Geeking Science: Trees and Oxygen

Image courtesy of prozac1 at

Ever have a Homer Simpson “d’oh” moment? I guess everyone has. I had a big one, like facepalm, “why did not I never realize?” moment while driving.

Everyone goes on and one about how important trees are to Earth’s oxygen cycle, protecting the Rain Forest, preventing clear cutting, all that jazz. And I’m driving along thinking, why are trees so important? I mean, any open green space is great, right? I could see lots going by at my perfectly legal 65 miles-an-hour set on cruise control. The highway had tons of grass on the central reservation between highway lanes and on the verge to my right. As far as the eye could see.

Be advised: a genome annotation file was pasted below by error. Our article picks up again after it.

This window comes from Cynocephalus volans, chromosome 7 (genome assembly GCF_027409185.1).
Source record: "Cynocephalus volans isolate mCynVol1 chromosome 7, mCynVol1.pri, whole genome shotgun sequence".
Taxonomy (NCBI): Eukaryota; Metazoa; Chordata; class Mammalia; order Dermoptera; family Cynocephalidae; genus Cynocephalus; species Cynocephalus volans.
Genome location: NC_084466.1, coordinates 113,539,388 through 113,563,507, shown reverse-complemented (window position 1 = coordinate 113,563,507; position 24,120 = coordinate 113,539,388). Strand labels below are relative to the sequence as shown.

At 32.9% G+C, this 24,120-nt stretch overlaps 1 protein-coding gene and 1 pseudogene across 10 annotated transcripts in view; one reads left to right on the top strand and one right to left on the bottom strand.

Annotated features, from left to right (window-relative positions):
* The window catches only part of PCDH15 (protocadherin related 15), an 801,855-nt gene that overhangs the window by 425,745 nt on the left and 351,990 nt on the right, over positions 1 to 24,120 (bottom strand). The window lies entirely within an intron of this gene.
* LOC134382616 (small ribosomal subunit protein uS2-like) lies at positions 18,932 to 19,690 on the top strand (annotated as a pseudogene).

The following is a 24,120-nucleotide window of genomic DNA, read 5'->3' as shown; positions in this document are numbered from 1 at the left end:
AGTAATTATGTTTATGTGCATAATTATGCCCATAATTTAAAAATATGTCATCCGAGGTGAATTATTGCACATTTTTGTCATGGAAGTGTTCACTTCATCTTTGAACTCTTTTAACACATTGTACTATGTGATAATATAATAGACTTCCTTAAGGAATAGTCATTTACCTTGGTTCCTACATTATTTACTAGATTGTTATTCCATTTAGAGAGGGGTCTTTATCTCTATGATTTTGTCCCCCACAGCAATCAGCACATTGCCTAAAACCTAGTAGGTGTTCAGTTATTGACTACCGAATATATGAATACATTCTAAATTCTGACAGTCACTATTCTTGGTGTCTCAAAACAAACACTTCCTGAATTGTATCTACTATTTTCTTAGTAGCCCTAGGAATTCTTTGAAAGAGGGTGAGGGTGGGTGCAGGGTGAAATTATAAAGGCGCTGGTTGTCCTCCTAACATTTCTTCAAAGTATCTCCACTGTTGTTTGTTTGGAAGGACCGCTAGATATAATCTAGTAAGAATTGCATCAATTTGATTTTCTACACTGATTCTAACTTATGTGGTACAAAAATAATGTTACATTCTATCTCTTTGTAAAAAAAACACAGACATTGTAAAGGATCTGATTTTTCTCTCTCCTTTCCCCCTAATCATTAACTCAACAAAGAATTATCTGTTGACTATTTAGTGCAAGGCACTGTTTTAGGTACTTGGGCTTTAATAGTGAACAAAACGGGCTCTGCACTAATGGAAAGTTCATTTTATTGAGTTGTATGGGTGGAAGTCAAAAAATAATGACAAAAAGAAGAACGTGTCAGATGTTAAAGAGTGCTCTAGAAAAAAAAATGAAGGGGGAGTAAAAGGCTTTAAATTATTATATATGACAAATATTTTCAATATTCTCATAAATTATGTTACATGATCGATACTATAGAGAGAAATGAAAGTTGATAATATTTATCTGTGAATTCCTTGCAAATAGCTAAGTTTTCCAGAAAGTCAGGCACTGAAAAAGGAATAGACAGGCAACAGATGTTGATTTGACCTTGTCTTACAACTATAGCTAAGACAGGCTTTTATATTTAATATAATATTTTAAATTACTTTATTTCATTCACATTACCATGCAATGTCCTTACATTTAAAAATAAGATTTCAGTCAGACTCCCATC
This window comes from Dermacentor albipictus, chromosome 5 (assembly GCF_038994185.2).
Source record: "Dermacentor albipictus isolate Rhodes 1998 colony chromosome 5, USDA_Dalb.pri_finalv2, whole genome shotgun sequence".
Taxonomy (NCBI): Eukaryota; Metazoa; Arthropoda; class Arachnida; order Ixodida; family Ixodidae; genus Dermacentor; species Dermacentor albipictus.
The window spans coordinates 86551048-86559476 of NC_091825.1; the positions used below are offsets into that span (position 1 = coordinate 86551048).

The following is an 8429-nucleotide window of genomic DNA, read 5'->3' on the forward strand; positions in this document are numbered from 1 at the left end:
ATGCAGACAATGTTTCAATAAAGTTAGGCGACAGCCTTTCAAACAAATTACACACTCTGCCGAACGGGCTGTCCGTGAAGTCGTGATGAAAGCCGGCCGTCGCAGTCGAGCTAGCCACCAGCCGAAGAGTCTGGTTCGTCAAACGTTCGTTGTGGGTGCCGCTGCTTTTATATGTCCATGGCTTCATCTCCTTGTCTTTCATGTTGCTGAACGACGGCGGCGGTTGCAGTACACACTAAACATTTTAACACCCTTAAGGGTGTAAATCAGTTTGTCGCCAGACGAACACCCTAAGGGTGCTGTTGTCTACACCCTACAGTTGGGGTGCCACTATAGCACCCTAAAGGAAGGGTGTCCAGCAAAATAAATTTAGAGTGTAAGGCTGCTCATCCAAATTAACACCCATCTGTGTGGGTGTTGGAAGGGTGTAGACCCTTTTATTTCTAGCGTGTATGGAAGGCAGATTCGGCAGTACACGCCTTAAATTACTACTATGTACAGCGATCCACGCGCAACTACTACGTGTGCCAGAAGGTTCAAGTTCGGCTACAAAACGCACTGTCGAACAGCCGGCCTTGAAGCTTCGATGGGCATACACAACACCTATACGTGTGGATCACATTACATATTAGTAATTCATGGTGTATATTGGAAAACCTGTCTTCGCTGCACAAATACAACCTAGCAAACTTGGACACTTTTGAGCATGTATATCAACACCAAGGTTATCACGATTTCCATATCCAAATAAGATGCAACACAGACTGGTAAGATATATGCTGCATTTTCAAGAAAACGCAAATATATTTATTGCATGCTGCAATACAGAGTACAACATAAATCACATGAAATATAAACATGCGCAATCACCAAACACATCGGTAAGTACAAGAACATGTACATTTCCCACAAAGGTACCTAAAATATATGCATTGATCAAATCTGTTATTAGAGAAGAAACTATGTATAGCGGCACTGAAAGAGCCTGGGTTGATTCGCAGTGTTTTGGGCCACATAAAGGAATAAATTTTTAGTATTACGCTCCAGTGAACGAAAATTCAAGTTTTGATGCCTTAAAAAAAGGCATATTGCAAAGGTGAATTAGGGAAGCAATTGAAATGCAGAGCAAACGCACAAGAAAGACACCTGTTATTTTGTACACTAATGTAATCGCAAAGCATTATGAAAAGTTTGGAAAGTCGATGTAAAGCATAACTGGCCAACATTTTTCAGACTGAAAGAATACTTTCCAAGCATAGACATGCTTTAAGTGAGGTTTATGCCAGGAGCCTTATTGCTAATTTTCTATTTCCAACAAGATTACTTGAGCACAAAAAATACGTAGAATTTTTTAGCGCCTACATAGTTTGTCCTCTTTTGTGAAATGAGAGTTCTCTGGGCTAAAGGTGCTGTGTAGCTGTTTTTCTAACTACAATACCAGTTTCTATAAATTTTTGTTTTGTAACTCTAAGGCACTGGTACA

Then a tree pops up.


Three-D. Trees go up. Grass is just a little bit on the ground, but trees go up hundreds of feet in some cases.

That’s how trees win the best oxygen-producer prize. They simply have more surface area to work with. It’s not just “square foot”, but “cubic foot”. A 20 by 20 area produces 400 with grass, add 100 up (adjusted to 50, since trees are not quite as efficient) and suddenly it is 20,000.

Geometry applied to ecology.